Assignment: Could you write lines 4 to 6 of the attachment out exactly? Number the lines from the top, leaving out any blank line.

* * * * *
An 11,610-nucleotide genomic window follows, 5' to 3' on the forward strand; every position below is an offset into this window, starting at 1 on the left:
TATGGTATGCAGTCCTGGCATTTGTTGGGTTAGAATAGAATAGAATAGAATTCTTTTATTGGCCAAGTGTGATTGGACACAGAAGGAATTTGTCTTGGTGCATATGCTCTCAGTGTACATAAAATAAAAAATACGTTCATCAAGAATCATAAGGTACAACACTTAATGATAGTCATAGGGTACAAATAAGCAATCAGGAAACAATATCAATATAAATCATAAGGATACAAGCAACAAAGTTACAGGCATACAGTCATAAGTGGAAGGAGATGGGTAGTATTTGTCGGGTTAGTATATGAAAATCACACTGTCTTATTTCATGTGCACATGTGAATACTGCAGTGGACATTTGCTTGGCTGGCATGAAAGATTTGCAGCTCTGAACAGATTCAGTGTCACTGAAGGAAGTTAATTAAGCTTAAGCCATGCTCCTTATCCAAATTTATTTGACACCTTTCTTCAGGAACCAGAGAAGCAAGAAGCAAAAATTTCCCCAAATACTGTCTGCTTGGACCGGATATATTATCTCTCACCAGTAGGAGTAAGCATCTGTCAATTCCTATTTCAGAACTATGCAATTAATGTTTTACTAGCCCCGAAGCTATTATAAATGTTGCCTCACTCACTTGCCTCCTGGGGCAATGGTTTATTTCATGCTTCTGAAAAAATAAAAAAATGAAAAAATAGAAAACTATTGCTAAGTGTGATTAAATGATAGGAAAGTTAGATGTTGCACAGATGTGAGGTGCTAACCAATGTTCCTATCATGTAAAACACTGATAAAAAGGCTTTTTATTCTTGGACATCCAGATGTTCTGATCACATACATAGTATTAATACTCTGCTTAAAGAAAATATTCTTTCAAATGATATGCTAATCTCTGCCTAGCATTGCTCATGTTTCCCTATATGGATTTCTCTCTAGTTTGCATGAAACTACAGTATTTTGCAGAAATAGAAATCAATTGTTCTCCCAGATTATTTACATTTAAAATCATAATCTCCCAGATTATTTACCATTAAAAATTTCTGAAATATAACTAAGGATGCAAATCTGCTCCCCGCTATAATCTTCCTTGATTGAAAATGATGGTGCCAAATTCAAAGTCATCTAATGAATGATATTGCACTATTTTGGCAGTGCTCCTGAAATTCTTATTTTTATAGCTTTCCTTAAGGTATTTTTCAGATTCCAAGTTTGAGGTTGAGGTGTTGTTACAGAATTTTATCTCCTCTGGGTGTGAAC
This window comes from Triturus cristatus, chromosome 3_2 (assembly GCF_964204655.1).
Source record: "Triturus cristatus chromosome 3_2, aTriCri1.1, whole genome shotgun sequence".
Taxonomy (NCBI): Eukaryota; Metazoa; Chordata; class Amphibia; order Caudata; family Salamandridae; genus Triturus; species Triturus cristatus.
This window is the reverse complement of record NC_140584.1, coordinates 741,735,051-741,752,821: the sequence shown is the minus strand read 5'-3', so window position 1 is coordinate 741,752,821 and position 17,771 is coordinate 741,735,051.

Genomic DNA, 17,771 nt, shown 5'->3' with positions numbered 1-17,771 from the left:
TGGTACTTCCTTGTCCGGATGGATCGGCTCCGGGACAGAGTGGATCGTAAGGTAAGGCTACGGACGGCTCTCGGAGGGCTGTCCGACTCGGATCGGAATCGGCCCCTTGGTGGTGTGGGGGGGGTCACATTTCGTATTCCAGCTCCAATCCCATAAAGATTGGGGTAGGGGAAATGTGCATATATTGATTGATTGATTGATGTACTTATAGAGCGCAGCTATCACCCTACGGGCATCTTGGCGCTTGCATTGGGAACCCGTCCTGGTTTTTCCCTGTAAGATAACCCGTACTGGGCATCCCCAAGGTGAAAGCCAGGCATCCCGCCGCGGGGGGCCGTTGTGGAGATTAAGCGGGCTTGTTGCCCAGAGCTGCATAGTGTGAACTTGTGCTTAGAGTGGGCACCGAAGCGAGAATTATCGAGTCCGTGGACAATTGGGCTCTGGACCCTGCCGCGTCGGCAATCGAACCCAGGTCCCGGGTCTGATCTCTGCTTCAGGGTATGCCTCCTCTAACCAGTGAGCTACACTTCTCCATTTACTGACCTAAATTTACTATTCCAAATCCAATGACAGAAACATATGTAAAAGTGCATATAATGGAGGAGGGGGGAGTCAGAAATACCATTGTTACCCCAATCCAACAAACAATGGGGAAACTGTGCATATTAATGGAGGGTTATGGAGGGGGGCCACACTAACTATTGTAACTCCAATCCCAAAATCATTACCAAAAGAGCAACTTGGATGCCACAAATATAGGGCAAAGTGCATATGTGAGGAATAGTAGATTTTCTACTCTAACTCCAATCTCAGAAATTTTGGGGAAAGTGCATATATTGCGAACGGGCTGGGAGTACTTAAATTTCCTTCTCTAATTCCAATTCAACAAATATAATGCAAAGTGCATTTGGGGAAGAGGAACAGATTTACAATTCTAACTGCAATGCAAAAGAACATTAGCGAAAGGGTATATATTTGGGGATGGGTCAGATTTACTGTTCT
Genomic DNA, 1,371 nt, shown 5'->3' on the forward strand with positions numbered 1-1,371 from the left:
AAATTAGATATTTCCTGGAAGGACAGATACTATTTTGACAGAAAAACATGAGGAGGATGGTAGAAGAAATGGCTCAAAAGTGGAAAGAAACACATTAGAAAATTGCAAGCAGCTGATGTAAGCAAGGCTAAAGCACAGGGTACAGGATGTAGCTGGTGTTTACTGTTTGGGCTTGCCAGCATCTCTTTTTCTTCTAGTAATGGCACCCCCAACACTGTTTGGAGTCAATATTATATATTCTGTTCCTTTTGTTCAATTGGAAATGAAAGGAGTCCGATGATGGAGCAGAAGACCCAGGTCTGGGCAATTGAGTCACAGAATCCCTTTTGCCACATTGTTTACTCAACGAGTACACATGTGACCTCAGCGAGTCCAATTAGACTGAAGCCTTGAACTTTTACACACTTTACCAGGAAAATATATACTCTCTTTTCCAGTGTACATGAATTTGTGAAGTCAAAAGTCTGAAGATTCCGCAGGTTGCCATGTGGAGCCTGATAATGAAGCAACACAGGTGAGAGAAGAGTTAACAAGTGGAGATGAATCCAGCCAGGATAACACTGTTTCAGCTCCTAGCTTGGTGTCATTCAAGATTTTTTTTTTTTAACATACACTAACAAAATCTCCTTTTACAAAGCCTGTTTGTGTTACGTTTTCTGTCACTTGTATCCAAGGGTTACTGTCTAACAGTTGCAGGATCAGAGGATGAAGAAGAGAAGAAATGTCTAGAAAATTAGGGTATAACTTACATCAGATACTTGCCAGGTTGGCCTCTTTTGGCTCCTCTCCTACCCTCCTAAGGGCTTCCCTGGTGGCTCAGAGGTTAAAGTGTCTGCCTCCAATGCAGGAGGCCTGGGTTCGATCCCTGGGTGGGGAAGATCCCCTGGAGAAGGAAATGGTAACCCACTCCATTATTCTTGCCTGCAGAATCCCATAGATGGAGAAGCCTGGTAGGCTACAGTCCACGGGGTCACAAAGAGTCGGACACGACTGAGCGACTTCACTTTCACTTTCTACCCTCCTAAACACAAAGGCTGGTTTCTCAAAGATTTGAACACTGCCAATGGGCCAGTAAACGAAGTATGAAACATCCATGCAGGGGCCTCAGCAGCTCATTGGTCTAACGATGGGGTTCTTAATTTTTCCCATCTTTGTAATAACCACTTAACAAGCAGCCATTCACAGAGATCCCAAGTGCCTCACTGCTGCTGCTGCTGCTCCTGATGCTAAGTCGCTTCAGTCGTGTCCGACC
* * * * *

Source record: "Triturus cristatus chromosome 3_2, aTriCri1.1, whole genome shotgun sequence".
Taxonomy (NCBI): Eukaryota; Metazoa; Chordata; class Amphibia; order Caudata; family Salamandridae; genus Triturus; species Triturus cristatus.
This window is the reverse complement of record NC_140584.1, coordinates 741,735,051-741,752,821: the sequence shown is the minus strand read 5'-3', so window position 1 is coordinate 741,752,821 and position 17,771 is coordinate 741,735,051.